Nishiyuu, (ᓂᔑᔨᔨᐤ, Nishiyiyiu) which means "human beings", or "modern people" in the Cree language, refers to the journey undertaken by a group of Cree youth of Eeyou Istchee between January and March 2013, in support of the Idle No More movement. It is also known as The Journey of Nishiyuu, and the group who participated as The Nishiyuu Walkers.
On 16 January 2013, seven young men from the community of Whapmagoostui, situated at the mouth of the Great Whale River in Northern Quebec, set out on an epic walk to Ottawa. Led by an experienced guide, they walked 1600 km and arrived in Ottawa on March 25, 2013, to be met by a large crowd of supporters, a rally and a huge round dance.
Seventeen-year-old David Kawapit, of Whapmagoostui, initiated the walk in support of Chief Theresa Spence of the Attawapiskat First Nation, who was at the time staging a hunger strike at Victoria Island. Kawapit was joined by fellow Cree youth Stanley George Jr, Johnny Abraham, Raymond Kawapit, Geordie Rupert, Travis George and Jordan Masty. Isaac Kawapit, 49, and an experienced trekker, acted as guide.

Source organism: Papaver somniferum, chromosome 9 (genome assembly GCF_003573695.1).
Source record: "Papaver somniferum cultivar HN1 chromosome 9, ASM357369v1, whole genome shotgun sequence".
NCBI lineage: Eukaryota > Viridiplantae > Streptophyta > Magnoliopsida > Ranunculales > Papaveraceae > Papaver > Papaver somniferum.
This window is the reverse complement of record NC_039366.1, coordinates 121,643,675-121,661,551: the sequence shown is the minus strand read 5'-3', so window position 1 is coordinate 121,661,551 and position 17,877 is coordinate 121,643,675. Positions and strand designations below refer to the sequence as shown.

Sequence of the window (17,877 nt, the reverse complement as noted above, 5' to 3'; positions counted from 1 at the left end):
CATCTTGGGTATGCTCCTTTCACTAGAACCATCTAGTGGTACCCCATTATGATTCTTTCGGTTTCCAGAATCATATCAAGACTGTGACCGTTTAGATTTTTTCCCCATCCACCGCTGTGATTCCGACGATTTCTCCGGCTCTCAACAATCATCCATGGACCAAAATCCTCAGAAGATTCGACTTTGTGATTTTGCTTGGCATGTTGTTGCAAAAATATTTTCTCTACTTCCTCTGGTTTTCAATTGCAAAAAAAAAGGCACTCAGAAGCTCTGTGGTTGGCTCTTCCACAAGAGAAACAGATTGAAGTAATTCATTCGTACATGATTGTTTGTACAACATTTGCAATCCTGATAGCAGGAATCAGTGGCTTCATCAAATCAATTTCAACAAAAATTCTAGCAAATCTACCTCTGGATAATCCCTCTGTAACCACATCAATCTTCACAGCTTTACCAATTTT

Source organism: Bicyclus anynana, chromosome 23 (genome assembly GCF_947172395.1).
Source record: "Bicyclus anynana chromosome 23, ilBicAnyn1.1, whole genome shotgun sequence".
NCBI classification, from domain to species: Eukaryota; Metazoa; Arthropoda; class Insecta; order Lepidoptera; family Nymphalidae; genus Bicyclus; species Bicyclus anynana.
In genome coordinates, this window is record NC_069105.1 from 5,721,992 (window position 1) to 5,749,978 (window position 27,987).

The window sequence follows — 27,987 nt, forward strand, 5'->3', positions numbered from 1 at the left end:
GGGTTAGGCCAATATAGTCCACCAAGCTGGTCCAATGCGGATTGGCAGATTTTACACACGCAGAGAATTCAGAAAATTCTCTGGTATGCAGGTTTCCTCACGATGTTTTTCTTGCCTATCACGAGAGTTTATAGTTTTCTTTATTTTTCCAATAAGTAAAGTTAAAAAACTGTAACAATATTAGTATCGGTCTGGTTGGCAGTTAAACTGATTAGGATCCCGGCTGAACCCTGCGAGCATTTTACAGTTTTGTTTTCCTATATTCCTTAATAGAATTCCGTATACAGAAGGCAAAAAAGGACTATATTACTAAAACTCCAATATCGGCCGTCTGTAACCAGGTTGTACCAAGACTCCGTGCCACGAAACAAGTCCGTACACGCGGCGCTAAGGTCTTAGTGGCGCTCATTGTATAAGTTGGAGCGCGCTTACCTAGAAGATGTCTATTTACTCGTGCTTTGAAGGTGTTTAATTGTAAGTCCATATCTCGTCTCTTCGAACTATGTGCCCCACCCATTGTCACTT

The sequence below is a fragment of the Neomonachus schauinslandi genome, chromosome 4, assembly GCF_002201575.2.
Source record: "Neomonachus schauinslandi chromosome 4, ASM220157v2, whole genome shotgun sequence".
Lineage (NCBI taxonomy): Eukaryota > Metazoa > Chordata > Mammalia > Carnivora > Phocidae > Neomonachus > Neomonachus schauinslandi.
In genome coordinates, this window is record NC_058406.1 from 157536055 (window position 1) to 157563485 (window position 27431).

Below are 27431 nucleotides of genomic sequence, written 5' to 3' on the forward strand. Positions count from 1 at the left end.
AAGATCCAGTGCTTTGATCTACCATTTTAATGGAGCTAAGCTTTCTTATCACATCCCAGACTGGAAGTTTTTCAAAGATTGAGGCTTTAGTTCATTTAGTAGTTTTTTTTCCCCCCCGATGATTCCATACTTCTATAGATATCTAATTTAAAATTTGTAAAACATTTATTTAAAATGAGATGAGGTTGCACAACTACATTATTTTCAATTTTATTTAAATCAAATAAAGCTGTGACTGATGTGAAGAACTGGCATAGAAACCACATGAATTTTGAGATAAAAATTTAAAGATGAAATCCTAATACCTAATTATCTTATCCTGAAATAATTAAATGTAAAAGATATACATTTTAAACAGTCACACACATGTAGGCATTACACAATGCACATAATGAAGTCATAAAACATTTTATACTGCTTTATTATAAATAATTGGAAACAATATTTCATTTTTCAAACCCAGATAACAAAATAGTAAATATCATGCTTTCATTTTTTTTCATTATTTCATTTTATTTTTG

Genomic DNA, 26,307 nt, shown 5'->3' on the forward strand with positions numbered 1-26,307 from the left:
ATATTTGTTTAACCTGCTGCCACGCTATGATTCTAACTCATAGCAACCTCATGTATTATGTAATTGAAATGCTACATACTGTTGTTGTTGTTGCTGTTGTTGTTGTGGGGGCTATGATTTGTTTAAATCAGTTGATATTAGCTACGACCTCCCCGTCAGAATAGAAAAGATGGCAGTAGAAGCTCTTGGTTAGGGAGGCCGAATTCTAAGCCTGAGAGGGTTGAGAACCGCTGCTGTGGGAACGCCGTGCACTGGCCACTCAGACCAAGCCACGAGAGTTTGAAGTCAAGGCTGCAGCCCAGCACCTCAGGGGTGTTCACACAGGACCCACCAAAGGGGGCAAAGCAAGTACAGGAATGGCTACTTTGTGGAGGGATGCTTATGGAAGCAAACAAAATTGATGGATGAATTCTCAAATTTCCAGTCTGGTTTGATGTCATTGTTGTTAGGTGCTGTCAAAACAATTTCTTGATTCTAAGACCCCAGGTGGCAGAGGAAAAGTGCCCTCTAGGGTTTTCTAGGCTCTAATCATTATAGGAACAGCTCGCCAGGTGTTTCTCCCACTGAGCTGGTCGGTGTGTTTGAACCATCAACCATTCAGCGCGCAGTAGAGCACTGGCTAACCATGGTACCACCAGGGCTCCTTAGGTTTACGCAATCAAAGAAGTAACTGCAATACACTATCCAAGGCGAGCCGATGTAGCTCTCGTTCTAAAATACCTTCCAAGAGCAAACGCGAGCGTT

The original seven, traveling cross-country on snowshoes, visited the communities of Chisasibi, Wemindji, Eastmain, Waskaganish and Kitigan Zibi, among others. On February 15, 2013 they reached Eastmain, and numbered 42 Walkers. Passing through communities on the journey south, the number swelled to 300 by the time they reached Parliament Hill, Ottawa, on March 25. Instead of remaining at Parliament to greet the walkers, Canadian Prime Minister Steven Harper made a last-minute decision to travel to the Toronto Zoo to be photographed with two pandas, earning criticism. The Nishiyuu Walkers were met by then Liberal leadership contender Justin Trudeau, Aboriginal affairs minister Bernard Valcourt, Green leader Elizabeth May, NDP leader Thomas Mulcair and NDP MP Charlie Angus, among others.